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Smooth sailing now for Spain debt, horizon cloudy
Spain is unlikely to be punished by markets this year despite soaring debt levels, but risks being stung in later years if deficit goals are missed as growth falters.
The country is sometimes seen as one of the peripheral euro zone members that could be hit by a funding crisis like the one the recently crafted EU/IMF loan deal has addressed in Greece.
However, Spain has managed to assure markets for now that it has a credible plan in place to cut its budget deficit from above 11 percent of GDP last year to 3 percent by 2013.
Its relatively low level of public debt as a share of GDP in comparison to European peers has helped the Socialist government gain some credibility for its deficit-cutting plans.
But that could fade fast if growth stalls as many economists expect or the government fails to enact much-needed economic reforms.
"The market is recognising the difference between Greece and Spain and the credibility the Spanish government has got. That's why we've seen a stabilisation but I don't think problems are over for Spain or the periphery" said Silvio Peruzzo economist at Royal Bank of Scotland.
The spread between Spanish and euro zone benchmark debt has fallen to around 66 basis points after hitting 110 back in February, less than one-fourth of the 462 bp peak set last week by Greece before the EU aid package was decided.
Although analysts expect Spain will have little problem meeting its 76.8 billion euros financing requirements this year, they will maintain a sharp look-out on actual economic growth and on economic reforms.†
Both will be vital for the government to stay on course for cutting the deficit over the next few years.
"The market will probably question again the medium-term feasibility of the fiscal consolidation programme because the outlook is not bright at all" Peruzzo said.
The European Commission said in a report in March that Spain's target of cutting its deficit to 3 percent by 2013 was based on "markedly" over-optimistic growth forecasts after 2010.
For 2011, Spain says the economy will grow by just under 3 percent. Economists, ratings agencies, the International Monetary Fund and even the Bank of Spain forecast the economy to face a much bleaker outlook. The latter sees GDP up 0.8 percent.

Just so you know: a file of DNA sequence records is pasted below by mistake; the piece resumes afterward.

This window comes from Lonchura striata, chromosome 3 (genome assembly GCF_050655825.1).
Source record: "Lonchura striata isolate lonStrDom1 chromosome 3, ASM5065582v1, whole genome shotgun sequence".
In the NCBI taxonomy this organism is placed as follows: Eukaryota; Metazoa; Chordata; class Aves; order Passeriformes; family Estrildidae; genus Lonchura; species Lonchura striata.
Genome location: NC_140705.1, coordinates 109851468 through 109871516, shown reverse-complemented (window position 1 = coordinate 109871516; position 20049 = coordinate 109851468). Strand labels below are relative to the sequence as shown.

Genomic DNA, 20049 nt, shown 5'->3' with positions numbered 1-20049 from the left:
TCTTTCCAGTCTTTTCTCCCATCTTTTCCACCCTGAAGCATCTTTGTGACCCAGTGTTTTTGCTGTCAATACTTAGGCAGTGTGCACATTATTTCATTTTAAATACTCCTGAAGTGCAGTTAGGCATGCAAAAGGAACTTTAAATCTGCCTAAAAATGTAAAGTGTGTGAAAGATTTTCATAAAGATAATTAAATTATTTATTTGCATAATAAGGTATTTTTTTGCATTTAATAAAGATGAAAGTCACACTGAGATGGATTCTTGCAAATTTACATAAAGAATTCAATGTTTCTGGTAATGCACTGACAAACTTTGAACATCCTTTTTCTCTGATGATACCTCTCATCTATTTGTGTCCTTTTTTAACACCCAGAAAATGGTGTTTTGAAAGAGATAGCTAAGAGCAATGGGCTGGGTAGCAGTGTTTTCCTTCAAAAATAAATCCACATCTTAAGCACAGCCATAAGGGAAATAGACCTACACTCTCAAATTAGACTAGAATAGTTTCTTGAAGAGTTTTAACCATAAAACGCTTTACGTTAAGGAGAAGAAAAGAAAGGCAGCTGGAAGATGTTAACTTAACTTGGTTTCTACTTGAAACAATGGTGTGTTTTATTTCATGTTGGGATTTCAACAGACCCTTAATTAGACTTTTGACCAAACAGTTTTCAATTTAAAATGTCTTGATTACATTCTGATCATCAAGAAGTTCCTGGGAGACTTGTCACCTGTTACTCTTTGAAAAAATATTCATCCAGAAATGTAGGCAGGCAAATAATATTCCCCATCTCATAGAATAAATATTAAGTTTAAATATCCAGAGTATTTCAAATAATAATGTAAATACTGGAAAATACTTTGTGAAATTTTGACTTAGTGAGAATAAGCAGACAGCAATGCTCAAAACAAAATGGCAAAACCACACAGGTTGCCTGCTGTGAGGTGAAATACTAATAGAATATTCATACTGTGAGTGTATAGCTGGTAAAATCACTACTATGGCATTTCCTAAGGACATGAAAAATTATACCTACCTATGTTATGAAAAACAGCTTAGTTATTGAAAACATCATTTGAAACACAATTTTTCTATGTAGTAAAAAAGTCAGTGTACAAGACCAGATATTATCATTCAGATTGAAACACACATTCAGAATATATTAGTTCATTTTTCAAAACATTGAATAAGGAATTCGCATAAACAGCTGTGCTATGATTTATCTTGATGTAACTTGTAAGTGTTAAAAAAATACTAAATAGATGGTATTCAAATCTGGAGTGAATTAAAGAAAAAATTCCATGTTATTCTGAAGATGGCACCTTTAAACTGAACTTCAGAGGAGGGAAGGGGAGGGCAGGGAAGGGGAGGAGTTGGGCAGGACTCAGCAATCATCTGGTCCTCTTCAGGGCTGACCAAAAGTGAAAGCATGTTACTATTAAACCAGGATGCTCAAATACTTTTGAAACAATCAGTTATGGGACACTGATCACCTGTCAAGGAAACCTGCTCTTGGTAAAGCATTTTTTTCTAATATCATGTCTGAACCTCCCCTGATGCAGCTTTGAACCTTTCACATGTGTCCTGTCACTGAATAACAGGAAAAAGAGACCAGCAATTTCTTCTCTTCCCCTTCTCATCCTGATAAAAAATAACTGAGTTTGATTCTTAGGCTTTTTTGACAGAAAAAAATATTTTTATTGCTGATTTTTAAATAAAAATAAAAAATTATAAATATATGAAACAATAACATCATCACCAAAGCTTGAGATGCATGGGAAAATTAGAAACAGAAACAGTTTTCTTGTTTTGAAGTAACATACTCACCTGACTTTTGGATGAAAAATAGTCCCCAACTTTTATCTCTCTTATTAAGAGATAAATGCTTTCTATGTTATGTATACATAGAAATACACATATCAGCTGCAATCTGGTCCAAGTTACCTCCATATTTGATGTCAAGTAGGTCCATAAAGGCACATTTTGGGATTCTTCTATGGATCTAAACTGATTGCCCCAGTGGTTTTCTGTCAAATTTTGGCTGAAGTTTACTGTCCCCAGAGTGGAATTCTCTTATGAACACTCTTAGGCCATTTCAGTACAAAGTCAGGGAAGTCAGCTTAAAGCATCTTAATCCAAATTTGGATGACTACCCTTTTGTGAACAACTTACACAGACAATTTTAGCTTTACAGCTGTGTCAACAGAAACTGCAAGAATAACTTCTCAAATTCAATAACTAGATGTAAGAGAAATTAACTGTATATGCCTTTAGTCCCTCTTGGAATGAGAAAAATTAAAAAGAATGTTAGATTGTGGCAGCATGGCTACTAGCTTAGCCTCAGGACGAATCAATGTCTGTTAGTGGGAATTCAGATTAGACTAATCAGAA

With no dynamic return seen for the construction sector, which powered a decade of growth, Spain must raise exports and look to new areas such as renewable energy to boost growth.
KEY LABOUR REFORM
But developments hinge on key reforms. While Spain has partly passed a package of anti-crisis measures, many say it has side-stepped making the labour reforms needed for the economy to grow and cut unemployment now close to 20 percent.
Javier Perez de Azpillaga at Goldman Sachs said the key for Spain could be to loosen a tough wage regime, even cutting wages by just 1-2 percent.
"The sooner it's accepted that that rigidity is at odds within a monetary union like EMU, the sooner the recovery will start in earnest, the smaller the output losses, and the more transient the damage to the economy's potential" he said.†
In ongoing talks with unions, Spain's government proposed on Monday cutting the cost of sacking workers in a move designed to make the labour market more flexible.
The plan, that aims to grant new hires 33 days' pay for every year worked if they are sacked versus the 45 days paid now, left workers representatives wary.
At the same time many analysts remain critical about the government's 50 billion euro austerity package, and on a 2 percentage point VAT rise, urging the country to take more painful measures to slash wages - something seen as non-negotiable by government and labour unions alike.
Ramon Tremosa, lecturer in economics at the University of Barcelona and an MEP, drew a more pessimistic conclusion than other analysts and said Spain will face funding problems this year.
"I would say there's a two-in-three chance Spain will have serious problems financing its public debt in the autumn."
He said the picture would be worsened by tough credit conditions for businesses, and high private sector debt, and forecast the economy to contract in coming quarters, hindered further by the rise in VAT to 18 percent from July.
So far Prime Minister Jose Luis Rodriguez Zapatero's hold on his Socialist Party is strong despite a testing recession.
But criticism has mounted over his leadership, including from former PM Felipe Gonzalez. Many remain unconvinced of Zapatero's ability to handle the crisis, though a general election is not due until 2012.
"The government is not preparing people for the blood, sweat and tears to come - a long period of price and wage deflation and a purge of real estate-related debt by the banks" said Tremosa.†
He said the fact that Zapatero had not made sharp spending cuts like Ireland's would end up costing Spain dear. But Zapatero reiterated in a recent interview that the government is committed to do whatever is needed.
"We have a plan, a credible and quantified plan, which we have already begun to implement" Zapatero told the Financial Times. "If we have to make more cuts or demand more austerity then we will do it".
But cuts risk weakening further an already fragile economy.
For 2010 Spain's refinancing requirements for 2010 are down 34 percent from the 116.7 billion euros issued last year and so far this year bond auctions have fared well, with the last auction of three-year debt 1.8 times oversubscribed.
Analysts said a low average maturity date of close to seven years made it comfortable for the Treasury to service its needs this year.
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